When a floppy-haired, skinny, 17 year-old Pakistani left-arm pace-bowler made his Test debut in Galle against Sri Lanka, it was an exciting moment not only for Pakistani cricket-lovers, but fans of pace-bowling around the world. The exuberance of youth, the passion of playing cricket and most importantly the incredible levels of skill from one so young were clearly evident. The name – Mohammad Amir – was the talk of the cricketing world, taking six wickets on Test debut and after only one match he was heralded as the next Wasim Akram, as the comparisons were already being made by many.
At the start of his Test career, the southpaw was quick, aggressive, able to swing and seam the ball; in short, Amir was every captain's dream. If the skipper needed wickets, Amir more often than not would deliver. After his debut series in Sri Lanka, Amir took seven wickets in three Tests in New Zealand. Following the tour of New Zealand, Amir toured Australia and impressed many pundits with his pace and accuracy, grabbing eight wickets in two Test matches.
However, it was in 2010 that Amir's world changed forever. He was selected for the Test series in England, where Pakistan played against Australia in a two-match series in England before taking on the hosts. The two series were expected to take pace sensation to greater heights in the eyes of fans around the globe.
The tour started well as Pakistan shared spoils with Australia, drawing the series 1-1 with Amir picking up an impressive haul of 11 wickets. In terms of his bowling Amir excelled against England, taking 19 wickets in the four Tests and bowled beautifully against an impressive batting unit.
However, the much-documented events of the spot-fixing scandal during the tour of England were to damage Amir's standing and Pakistan cricket's reputation for a long time to come. Whilst some felt Amir should have been never selected again for Pakistan, others were more forgiving and felt that he deserved another chance after he had served his ban.
In 2016, following an almost six-year gap from Test cricket, Amir was back playing the longest format. Amir himself had stated that whilst he was banned he thought of quitting cricket for good, but he also felt that he had a point to prove and wanted to repay the faith shown in him by close friends, family and some team-mates. Many observers doubted Amir's return, that not having played cricket for so long, he would never be the same bowler as he was at the start of his career. There were questions about whether he would be able to cope mentally and physically in addition to moral concerns from team-mates regarding playing alongside him. It was not going to be a smooth and easy ride for Amir and he knew it.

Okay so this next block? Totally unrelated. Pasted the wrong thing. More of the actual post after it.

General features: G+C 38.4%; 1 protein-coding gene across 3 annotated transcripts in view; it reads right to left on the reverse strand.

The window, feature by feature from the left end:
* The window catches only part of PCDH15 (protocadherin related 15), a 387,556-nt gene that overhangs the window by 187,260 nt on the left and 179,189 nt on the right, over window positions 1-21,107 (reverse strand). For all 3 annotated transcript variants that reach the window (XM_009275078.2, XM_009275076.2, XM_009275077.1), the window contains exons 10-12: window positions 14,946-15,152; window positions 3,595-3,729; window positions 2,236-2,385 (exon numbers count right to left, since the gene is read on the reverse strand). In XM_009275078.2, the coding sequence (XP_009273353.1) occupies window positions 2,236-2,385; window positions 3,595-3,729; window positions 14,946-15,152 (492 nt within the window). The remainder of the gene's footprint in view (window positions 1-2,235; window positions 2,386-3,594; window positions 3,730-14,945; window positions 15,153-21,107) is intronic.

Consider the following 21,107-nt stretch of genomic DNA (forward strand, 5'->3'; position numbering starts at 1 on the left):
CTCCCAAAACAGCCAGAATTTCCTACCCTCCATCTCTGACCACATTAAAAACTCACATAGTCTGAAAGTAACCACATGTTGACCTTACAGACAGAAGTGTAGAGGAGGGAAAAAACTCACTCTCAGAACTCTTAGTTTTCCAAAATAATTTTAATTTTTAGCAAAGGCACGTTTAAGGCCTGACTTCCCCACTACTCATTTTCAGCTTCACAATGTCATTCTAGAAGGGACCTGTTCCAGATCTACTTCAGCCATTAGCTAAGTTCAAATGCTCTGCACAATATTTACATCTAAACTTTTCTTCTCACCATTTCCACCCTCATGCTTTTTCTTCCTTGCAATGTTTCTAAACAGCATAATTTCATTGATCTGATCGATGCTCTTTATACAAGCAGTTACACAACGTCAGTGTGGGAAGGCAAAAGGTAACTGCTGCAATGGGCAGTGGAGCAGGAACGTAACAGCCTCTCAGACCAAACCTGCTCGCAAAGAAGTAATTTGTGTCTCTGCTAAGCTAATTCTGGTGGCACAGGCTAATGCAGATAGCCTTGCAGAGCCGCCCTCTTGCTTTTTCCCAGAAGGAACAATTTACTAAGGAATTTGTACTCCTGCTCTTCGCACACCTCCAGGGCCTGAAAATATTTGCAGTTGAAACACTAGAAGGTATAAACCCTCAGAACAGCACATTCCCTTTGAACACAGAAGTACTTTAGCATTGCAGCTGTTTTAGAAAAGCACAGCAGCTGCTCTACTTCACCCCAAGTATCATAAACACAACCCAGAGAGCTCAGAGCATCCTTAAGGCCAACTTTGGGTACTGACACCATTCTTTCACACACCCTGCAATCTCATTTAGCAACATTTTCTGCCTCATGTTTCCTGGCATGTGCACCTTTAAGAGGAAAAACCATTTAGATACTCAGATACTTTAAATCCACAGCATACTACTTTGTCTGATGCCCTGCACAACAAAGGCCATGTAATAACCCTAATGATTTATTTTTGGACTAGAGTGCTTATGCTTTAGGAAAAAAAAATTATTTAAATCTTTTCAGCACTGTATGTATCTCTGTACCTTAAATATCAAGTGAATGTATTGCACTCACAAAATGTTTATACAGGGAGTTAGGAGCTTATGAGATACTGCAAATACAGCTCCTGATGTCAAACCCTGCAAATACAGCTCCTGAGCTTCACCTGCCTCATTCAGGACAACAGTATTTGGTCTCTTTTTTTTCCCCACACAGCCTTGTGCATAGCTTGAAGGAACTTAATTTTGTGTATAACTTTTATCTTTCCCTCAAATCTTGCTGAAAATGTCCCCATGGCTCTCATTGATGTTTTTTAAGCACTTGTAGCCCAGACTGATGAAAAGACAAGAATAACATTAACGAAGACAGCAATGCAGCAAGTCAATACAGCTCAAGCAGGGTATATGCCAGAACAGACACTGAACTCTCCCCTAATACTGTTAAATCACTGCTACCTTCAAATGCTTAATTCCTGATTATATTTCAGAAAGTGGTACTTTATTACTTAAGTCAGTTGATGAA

Three years on from his comeback to international cricket, it would be fair to say that Amir's decision to retire from the red-ball format has not been a huge surprise. It was going to come, but it was just a case of when. Playing in all three formats for the modern-day fast bowler is a tough ask, with cricket being played all-year round and the lure of Twenty20 leagues possessing a huge draw for those who are lucky enough to be in demand for these leagues.
If truth be told, Amir could simply walk into most of the world's Twenty20 leagues and that is likely to have been a factor in his decision to quit Test cricket. In simple terms Amir probably thought why drag his body through the rigors of five-day cricket day-in and day-out, when he could earn a lot more money plying his trade around the world by bowling merely four overs at a time.
Amongst Pakistani cricket-lovers there are mixed feelings about Amir's decision to quit Test cricket. Many feel let down by his decision, particularly given that he is only 27 years of age and in theory should be peaking as a pace bowler. Many are disgruntled because he ended up playing only 36 Test matches across a decade, whilst some feel that the decision is purely selfish driven by financial reasons. Others are angered and feel that he has not repaid the faith of the Pakistan Cricket Board who stood by him during and after his ban.
However, whilst, there is the other lot who are more understanding towards Amir's decision. It is well-known fact that Amir has at times struggled for form and was only called-up into the World Cup 2019 squad at the last-minute. The consensus amongst those who are more understanding is that if Pakistan can have a fully-fit and motivated Amir in two formats then they would rather take that over a misfiring and unfit Amir, playing across the three formats.
Questions will be asked about the motives of Amir's decision to quit the red-ball format. Many will feel that this is a scenario which could have been resolved between the Board and the player with a compromise being made wherein Amir could have been rested for some series and tournaments.
Only Amir knows the reasons for his untimely decision, but one thing is for sure that it's a huge concern for the world of cricket to see a 27 year-old cricketer quit Test cricket in favour of playing only white-ball formats. This will surely pave way for more players to follow his path and not just within Pakistan, but beyond as well.